The Army Team Leader
The Army puts a lot of responsibility on its lower-level leaders. They are held accountable for a wide variety of task and missions. The beginner leadership level in the Army is known as a team leader. This very well may be one of the most difficult and highly demanding positions in the Army. The team leader normally ranks as an E4 and above and should have at least two years of experience in the military. It is not uncommon for a highly responsible and mature E4 to hold this position as a specialist. In combat units, this should be a corporal.
What It Takes to Be a Great Team Leader
I believe that most team leaders should have at least two years of experience in the military. They should be very mature and responsible. This is the lowest level of leadership, so they should have taken the necessary leadership courses prior to assuming the position of team leader. A team leader needs to be very proficient in all MOS qualifications and standards. He or she should have an above average score in PT and MOSQ requirements. He or she should be respected by superiors because there is a high level of responsibility and trust associated with them as a team leader.
The team leader is normally young and lacks a lot of not only military experience but leadership experience as well. The most difficult part of this position is that you’re responsible for the beginning training of a recruit that has come straight from boot camp and MOS school. The most difficult part of this position is that you are normally put into a situation of leading peers and soldiers that you have been friends with for a long period of time. This part makes it a very difficult and very frustrating leadership position. A team leader must be able to separate this friendship and develop the trust and confidence with their peers. Depending on the unit size, a team leader will normally have as many as 4 soldiers that they are accountable for or as few as two.
How to Become a Great Team Leader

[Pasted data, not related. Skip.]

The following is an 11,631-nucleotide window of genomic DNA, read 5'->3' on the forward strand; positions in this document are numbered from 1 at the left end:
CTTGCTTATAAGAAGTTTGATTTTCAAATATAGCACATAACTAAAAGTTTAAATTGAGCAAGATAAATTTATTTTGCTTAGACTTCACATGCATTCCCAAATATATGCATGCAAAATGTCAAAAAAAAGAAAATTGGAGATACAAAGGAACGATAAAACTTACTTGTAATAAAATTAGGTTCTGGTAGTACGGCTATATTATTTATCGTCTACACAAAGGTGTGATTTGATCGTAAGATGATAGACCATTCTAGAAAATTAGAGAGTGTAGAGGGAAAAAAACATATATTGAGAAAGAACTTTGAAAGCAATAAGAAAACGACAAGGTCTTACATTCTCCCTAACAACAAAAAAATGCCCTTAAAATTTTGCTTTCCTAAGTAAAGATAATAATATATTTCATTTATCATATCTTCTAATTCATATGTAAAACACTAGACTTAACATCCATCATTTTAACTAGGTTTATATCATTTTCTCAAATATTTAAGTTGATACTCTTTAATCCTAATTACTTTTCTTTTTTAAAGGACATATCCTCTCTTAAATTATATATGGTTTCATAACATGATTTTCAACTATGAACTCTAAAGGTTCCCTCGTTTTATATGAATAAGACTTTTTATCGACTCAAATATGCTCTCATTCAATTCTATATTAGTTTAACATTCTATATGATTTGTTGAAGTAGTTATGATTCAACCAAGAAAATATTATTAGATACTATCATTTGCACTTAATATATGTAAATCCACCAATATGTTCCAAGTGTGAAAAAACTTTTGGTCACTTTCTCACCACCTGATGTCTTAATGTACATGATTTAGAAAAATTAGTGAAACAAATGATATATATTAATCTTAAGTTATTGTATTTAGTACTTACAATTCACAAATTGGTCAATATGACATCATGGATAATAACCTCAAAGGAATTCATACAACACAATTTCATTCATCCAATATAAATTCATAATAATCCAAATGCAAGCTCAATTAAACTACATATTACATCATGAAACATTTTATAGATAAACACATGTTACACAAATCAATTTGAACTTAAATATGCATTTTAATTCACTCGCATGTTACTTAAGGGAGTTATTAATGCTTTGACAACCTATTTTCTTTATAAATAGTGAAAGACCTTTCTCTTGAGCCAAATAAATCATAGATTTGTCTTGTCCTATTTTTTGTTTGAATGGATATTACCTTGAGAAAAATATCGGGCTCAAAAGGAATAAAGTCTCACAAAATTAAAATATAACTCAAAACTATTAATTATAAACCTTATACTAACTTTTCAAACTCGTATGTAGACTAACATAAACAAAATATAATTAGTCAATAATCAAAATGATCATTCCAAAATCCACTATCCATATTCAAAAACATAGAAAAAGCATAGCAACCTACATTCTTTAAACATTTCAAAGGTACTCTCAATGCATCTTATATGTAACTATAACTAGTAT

The most important part is to use your training and experience to lead your soldiers. Then you should constantly be learning and training yourself to be a better leader. In this position, you will make mistakes. However, turn the mistakes into experiences; learn from them and don’t make them again. The worst thing you can do as a team leader is have what is called “blue light syndrome.” This is where you act like a power-hungry, “do as I say” type of leader. You cannot do that, especially not these days with our technology, cell phones, and internet-driven world. You should lead your soldiers by training them, passing on knowledge and experience, and holding them to a high standard of accountability and responsibility. You will gain respect from your peers and your leaders as well. Great leaders need to hold themselves to a higher standard and be willing to accept the responsibility of their soldiers’ mistakes and failures. You must set goals, timelines, and responsibilities for each member of your team and then hold them accountable for each assigned task. Accept no excuses if they fail to complete these tasks. A team leader must set the standard for their team and exceed all expectations. Here is an example: If the unit PT score standard is 240, you as a team leader should strive to have every soldier on your team at 250 and you yourself at 260. You want your soldiers to look up to you, trust you, and respect you. This is gained and earned by being the best on your team and leading by example. You should always set goals for yourself and be ready when needed to step into a higher position, such as squad leader. You have to train each member of your team to be you at any time. Your team should always be ready to complete the unit’s mission and task at any time without warning. You should always be prepared.
As a team leader, your soldiers are counting on you to take recruits and turn them into soldiers that can accomplish any mission at any time. You’re the one who has to dedicate yourself to your soldiers’ careers and their success. It all starts with you. If your soldiers fail, you fail and your whole team fails. This is why this just may be the second most important leadership position in the Army. Leadership in the Army begins with you as a team leader.